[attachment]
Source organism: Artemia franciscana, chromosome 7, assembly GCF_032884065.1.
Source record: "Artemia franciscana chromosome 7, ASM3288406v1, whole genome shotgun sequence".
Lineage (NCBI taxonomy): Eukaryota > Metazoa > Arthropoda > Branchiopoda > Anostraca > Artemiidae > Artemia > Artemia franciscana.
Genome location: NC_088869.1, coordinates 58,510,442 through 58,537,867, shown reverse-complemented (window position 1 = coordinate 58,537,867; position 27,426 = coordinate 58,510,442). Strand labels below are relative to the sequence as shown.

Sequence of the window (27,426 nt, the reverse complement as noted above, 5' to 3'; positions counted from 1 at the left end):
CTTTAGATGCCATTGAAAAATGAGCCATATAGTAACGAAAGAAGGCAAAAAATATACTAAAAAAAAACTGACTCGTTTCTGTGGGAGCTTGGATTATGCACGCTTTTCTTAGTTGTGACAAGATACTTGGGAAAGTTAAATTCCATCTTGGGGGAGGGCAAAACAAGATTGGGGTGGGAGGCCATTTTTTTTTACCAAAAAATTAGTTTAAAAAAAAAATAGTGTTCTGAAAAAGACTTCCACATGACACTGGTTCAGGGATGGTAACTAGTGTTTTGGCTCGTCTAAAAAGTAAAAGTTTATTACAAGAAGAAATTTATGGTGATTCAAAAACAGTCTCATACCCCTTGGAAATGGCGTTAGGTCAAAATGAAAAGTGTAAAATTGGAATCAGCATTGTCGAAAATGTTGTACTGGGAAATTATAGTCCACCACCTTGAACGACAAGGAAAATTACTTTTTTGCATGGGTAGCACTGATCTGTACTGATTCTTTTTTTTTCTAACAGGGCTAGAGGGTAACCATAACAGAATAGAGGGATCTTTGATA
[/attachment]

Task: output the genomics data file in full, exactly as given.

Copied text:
Source organism: Artemia franciscana, chromosome 7, assembly GCF_032884065.1.
Source record: "Artemia franciscana chromosome 7, ASM3288406v1, whole genome shotgun sequence".
Lineage (NCBI taxonomy): Eukaryota > Metazoa > Arthropoda > Branchiopoda > Anostraca > Artemiidae > Artemia > Artemia franciscana.
Genome location: NC_088869.1, coordinates 58,510,442 through 58,537,867, shown reverse-complemented (window position 1 = coordinate 58,537,867; position 27,426 = coordinate 58,510,442). Strand labels below are relative to the sequence as shown.

Sequence of the window (27,426 nt, the reverse complement as noted above, 5' to 3'; positions counted from 1 at the left end):
CTTTAGATGCCATTGAAAAATGAGCCATATAGTAACGAAAGAAGGCAAAAAATATACTAAAAAAAAACTGACTCGTTTCTGTGGGAGCTTGGATTATGCACGCTTTTCTTAGTTGTGACAAGATACTTGGGAAAGTTAAATTCCATCTTGGGGGAGGGCAAAACAAGATTGGGGTGGGAGGCCATTTTTTTTTACCAAAAAATTAGTTTAAAAAAAAAATAGTGTTCTGAAAAAGACTTCCACATGACACTGGTTCAGGGATGGTAACTAGTGTTTTGGCTCGTCTAAAAAGTAAAAGTTTATTACAAGAAGAAATTTATGGTGATTCAAAAACAGTCTCATACCCCTTGGAAATGGCGTTAGGTCAAAATGAAAAGTGTAAAATTGGAATCAGCATTGTCGAAAATGTTGTACTGGGAAATTATAGTCCACCACCTTGAACGACAAGGAAAATTACTTTTTTGCATGGGTAGCACTGATCTGTACTGATTCTTTTTTTTTCTAACAGGGCTAGAGGGTAACCATAACAGAATAGAGGGATCTTTGATA